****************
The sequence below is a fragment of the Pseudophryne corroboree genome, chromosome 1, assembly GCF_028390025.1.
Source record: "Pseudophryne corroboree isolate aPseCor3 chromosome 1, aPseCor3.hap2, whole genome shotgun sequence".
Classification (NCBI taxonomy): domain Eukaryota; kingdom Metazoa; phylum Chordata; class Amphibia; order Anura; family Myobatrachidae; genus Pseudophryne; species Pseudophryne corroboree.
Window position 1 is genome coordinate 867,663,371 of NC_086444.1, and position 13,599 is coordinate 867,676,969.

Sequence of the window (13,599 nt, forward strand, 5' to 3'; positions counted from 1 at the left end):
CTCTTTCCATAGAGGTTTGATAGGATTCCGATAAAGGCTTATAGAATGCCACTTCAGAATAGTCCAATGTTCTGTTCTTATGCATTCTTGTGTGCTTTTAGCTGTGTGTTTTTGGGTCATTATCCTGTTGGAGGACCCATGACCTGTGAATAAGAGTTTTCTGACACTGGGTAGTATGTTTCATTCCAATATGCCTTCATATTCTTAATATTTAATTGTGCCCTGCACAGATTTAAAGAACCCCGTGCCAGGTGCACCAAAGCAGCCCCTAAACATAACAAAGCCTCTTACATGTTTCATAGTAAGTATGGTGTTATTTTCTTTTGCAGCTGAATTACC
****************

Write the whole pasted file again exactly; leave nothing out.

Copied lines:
The sequence below is a fragment of the Pseudophryne corroboree genome, chromosome 1, assembly GCF_028390025.1.
Source record: "Pseudophryne corroboree isolate aPseCor3 chromosome 1, aPseCor3.hap2, whole genome shotgun sequence".
Classification (NCBI taxonomy): domain Eukaryota; kingdom Metazoa; phylum Chordata; class Amphibia; order Anura; family Myobatrachidae; genus Pseudophryne; species Pseudophryne corroboree.
Window position 1 is genome coordinate 867,663,371 of NC_086444.1, and position 13,599 is coordinate 867,676,969.

Sequence of the window (13,599 nt, forward strand, 5' to 3'; positions counted from 1 at the left end):
CTCTTTCCATAGAGGTTTGATAGGATTCCGATAAAGGCTTATAGAATGCCACTTCAGAATAGTCCAATGTTCTGTTCTTATGCATTCTTGTGTGCTTTTAGCTGTGTGTTTTTGGGTCATTATCCTGTTGGAGGACCCATGACCTGTGAATAAGAGTTTTCTGACACTGGGTAGTATGTTTCATTCCAATATGCCTTCATATTCTTAATATTTAATTGTGCCCTGCACAGATTTAAAGAACCCCGTGCCAGGTGCACCAAAGCAGCCCCTAAACATAACAAAGCCTCTTACATGTTTCATAGTAAGTATGGTGTTATTTTCTTTTGCAGCTGAATTACC